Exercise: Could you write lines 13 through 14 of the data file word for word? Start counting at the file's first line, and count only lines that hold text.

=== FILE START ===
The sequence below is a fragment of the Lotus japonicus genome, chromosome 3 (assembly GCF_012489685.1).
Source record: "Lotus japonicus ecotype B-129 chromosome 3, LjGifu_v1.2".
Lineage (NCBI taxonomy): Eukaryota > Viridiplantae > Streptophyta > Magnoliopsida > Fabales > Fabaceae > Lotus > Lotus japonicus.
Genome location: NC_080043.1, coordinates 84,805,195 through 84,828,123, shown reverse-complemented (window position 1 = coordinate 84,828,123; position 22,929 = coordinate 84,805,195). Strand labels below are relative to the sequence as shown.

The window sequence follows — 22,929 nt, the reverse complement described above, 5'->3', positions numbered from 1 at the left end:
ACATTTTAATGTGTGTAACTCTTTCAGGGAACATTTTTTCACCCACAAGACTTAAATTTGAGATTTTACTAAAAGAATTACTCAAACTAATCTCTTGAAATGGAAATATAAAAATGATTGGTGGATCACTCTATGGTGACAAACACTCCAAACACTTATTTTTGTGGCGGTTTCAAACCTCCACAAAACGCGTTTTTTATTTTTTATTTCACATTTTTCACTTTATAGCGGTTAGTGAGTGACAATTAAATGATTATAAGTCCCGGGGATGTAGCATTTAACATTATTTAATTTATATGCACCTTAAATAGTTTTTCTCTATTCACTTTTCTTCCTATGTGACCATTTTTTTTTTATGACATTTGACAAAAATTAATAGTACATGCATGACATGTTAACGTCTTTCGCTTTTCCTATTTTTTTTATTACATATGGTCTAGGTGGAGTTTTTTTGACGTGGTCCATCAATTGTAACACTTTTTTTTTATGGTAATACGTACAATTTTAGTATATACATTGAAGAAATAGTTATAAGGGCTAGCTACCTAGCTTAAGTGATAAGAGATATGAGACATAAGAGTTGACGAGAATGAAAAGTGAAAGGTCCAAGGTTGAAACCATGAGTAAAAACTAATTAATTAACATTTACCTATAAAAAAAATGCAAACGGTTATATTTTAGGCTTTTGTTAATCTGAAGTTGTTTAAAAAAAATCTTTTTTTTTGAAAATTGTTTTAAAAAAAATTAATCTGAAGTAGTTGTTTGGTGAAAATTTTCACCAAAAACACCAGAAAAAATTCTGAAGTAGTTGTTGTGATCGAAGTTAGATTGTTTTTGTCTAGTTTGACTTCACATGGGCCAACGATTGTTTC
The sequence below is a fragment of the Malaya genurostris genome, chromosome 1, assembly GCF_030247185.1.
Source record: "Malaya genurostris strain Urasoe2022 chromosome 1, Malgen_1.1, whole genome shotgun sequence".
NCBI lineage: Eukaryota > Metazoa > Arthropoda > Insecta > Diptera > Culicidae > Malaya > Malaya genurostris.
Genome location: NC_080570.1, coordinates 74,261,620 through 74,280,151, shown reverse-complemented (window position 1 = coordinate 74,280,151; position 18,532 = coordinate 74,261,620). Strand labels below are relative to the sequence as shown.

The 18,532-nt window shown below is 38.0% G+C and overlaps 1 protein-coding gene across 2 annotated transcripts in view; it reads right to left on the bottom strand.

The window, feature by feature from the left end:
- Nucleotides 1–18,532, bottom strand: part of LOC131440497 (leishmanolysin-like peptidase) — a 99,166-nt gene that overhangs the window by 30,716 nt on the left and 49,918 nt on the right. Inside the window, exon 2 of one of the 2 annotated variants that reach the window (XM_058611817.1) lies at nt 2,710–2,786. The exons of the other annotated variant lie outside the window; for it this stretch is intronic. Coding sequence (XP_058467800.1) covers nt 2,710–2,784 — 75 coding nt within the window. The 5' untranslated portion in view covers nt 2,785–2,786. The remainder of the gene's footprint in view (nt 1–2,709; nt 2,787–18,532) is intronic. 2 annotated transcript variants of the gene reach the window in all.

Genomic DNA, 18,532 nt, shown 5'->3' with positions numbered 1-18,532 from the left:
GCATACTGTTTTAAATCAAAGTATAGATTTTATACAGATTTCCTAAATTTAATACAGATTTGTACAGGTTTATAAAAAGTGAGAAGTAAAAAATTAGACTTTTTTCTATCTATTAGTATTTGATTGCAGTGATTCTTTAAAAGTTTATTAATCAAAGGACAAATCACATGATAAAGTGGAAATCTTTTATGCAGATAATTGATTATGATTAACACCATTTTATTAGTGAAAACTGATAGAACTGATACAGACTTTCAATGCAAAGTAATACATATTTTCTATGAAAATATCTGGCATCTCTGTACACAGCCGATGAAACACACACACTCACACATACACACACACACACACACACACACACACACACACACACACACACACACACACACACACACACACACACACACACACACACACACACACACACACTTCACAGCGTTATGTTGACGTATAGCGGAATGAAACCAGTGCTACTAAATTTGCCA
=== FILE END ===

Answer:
- Nucleotides 1–18,532, bottom strand: part of LOC131440497 (leishmanolysin-like peptidase) — a 99,166-nt gene that overhangs the window by 30,716 nt on the left and 49,918 nt on the right. Inside the window, exon 2 of one of the 2 annotated variants that reach the window (XM_058611817.1) lies at nt 2,710–2,786. The exons of the other annotated variant lie outside the window; for it this stretch is intronic. Coding sequence (XP_058467800.1) covers nt 2,710–2,784 — 75 coding nt within the window. The 5' untranslated portion in view covers nt 2,785–2,786. The remainder of the gene's footprint in view (nt 1–2,709; nt 2,787–18,532) is intronic. 2 annotated transcript variants of the gene reach the window in all.

Genomic DNA, 18,532 nt, shown 5'->3' with positions numbered 1-18,532 from the left: